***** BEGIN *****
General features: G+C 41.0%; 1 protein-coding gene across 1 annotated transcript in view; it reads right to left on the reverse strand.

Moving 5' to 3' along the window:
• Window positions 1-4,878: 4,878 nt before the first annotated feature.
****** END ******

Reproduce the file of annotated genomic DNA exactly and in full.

General features: G+C 41.0%; 1 protein-coding gene across 1 annotated transcript in view; it reads right to left on the reverse strand.

Moving 5' to 3' along the window:
• Window positions 1-4,878: 4,878 nt before the first annotated feature.